Peripherally inserted central catheters

Learn the codes for central venous access procedures.

Peripherally inserted central catheters (PICCs) are commonly used for central venous access due to ease of insertion and lower procedural risks such as hemo- or pneumothorax. With a central venous access catheter, the catheter tip terminates in the subclavian, brachiocephalic (innominate), or iliac vein. The basilic, cephalic, and saphenous veins are typical PICC entry sites. PICC devices can also be attached to a subcutaneous port and then are sometimes referred to as “PICC ports.”

Image by Getty Images
Image by Getty Images

PICCs are usually placed to provide temporary access for infusions expected to last about two weeks to three months, often IV antibiotics. PICCs are associated with a higher rate of catheter-related deep venous thrombosis than centrally inserted central catheters. Because of this predisposition to thrombosis, PICCs are relatively contraindicated for patients with chronic kidney disease who may require future hemodialysis access. PICCs do not increase or reduce the risk of catheter-associated bloodstream infection compared with centrally inserted central catheters.

PICC placement or replacement may be performed with or without imaging (ultrasonic) guidance. Once the vein is accessed, a catheter is placed over a guidewire and positioned in the central veins. Catheter position is confirmed by X-ray, fluoroscopy, or ultrasound.

Code 36569 is used for placement of a PICC, without a subcutaneous port or pump, without imaging guidance for patients ages 5 years or older. When imaging guidance is utilized for placing a PICC without a subcutaneous port or pump (in patients ages 5 years or older), use code 36573. For a PICC with a subcutaneous port or pump, use code 36571. (See Table for a list of PICC placement codes.)

For complete replacement of a PICC, without a port or pump, with imaging, use code 36584; without imaging, use code 37799 (unlisted vascular surgery procedure). For complete replacement of a PICC with a port or pump, use code 36585.

These are bundled service codes that include all imaging necessary to complete the procedure, image documentation, associated radiological supervision and interpretation, venography (if performed), and imaging to document the final central position of the catheter tip. Do not separately report chest X-ray codes 71045-71048 for documentation of the final position of the catheter tip.

Documentation of ultrasonic guidance should include evaluation of the potential entry sites, patency of the entry vein, and real-time ultrasonic visualization of needle entry into the vein. Representative images must be stored in the patient's permanent medical record.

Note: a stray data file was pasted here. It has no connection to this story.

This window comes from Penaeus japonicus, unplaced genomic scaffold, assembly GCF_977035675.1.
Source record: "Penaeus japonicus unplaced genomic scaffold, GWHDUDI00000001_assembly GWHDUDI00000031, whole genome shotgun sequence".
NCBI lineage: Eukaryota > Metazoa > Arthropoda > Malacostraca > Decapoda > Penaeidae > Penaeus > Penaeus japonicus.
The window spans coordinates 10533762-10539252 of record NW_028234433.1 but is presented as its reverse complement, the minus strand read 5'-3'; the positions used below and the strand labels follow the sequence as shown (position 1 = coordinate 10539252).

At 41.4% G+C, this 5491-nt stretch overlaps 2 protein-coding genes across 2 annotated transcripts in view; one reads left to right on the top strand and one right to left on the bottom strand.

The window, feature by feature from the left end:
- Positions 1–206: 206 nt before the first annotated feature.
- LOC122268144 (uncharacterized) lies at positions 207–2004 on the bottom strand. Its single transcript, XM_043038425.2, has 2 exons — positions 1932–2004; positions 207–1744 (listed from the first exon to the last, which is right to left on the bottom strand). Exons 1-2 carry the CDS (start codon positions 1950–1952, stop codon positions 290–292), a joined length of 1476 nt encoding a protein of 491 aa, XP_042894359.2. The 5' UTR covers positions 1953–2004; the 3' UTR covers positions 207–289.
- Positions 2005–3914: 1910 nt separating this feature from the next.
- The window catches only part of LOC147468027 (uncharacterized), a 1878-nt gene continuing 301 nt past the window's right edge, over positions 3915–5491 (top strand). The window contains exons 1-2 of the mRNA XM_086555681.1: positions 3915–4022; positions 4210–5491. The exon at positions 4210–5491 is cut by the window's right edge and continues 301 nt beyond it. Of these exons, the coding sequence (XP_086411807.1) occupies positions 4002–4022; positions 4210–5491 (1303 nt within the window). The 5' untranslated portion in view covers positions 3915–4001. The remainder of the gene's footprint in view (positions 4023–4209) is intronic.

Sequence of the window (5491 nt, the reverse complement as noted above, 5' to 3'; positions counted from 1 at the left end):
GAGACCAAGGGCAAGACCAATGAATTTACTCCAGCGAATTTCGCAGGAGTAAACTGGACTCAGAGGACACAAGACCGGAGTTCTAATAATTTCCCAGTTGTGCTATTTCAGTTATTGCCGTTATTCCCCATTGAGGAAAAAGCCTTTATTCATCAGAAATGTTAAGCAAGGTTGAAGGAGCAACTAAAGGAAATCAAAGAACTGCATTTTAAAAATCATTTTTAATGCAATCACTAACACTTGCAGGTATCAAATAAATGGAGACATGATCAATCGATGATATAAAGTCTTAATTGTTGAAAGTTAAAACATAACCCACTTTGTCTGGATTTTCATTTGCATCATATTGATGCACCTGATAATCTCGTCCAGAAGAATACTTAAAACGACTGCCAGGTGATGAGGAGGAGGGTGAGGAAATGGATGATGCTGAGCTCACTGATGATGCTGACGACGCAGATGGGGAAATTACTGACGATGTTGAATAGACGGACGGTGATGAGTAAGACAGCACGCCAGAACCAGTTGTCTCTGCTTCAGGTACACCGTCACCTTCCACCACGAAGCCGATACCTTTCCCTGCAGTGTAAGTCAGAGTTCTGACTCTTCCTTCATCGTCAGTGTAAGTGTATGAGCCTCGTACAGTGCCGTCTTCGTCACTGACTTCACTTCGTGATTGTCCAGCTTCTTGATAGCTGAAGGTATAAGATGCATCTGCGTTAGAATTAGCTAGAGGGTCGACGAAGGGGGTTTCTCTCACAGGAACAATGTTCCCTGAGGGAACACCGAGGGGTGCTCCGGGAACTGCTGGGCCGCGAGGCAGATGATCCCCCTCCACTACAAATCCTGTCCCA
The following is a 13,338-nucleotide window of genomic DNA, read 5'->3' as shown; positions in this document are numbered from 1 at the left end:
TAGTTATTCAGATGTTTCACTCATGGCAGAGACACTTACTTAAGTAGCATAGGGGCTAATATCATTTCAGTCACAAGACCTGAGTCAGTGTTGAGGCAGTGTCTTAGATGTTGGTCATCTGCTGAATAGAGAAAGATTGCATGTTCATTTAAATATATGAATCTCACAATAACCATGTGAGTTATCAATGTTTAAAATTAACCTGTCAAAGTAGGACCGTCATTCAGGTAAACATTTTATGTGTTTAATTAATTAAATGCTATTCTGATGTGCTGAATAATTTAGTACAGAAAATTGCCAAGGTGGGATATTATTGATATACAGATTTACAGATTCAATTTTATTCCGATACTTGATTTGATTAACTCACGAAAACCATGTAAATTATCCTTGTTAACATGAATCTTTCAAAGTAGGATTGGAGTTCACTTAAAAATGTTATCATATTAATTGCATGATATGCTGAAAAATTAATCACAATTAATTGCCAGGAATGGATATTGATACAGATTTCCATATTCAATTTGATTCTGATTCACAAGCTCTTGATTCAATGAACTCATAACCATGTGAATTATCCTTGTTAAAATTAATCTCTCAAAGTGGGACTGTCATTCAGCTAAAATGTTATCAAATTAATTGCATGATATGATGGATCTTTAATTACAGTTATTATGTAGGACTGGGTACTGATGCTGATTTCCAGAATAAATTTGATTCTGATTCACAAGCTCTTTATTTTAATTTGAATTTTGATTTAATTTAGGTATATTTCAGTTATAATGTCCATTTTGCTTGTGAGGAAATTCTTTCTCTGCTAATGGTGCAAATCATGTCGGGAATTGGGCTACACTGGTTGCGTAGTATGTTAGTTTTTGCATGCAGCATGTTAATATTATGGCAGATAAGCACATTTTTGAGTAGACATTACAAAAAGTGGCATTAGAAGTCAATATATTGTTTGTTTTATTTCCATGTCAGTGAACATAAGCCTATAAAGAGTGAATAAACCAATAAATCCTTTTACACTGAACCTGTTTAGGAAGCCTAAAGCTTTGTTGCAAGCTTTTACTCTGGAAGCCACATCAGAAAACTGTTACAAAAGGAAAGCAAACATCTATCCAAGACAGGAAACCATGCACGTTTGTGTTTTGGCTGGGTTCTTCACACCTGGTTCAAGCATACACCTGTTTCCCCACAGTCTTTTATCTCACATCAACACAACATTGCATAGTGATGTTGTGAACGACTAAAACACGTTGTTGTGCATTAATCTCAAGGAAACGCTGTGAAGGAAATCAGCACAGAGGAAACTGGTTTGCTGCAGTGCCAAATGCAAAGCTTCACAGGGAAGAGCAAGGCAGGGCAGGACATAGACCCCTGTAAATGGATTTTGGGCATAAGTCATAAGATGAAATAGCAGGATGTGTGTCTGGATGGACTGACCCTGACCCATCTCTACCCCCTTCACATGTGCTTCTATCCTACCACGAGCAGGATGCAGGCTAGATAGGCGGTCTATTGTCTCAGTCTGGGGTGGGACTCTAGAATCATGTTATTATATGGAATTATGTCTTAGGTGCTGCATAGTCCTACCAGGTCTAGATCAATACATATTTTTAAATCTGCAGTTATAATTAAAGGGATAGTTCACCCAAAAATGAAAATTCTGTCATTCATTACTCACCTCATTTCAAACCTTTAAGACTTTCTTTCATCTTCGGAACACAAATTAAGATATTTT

“Imaging guidance” does not include magnetic guidance, which has no images. In the rare circumstance where imaging guidance is utilized without confirmation of catheter tip placement, append modifier 52 (reduced services) to the PICC code.

A “midline” catheter (sometimes described as “short PICC”) terminates in a peripheral vein about three to eight inches from the insertion site and therefore is not a central venous access device. Infection rates associated with midlines are low, but thrombosis is more common than with a PICC. Midline catheter placement in patients ages 3 years and older is reported with code 36410 (venipuncture requiring the skill of a physician or other qualified health care professional). Based on CPT-4, code 76937 (ultrasonic guidance) may be separately assigned with code 36410 when ultrasonic guidance is utilized. The 76937 code requires the same documentation of ultrasound guidance noted above.

In summary, coding of PICC placement is complex and involves consideration of the location of the catheter tip, whether imaging guidance was utilized, whether the PICC was connected to a subcutaneous port or pump, and whether this was initial placement or replacement. Documentation required for ultrasonic guidance includes evaluation of the potential entry sites, patency of the entry vein, and real-time ultrasonic visualization of needle entry into the vein. Representative images must be stored in the patient's permanent medical record.

Ask Dr. Pinson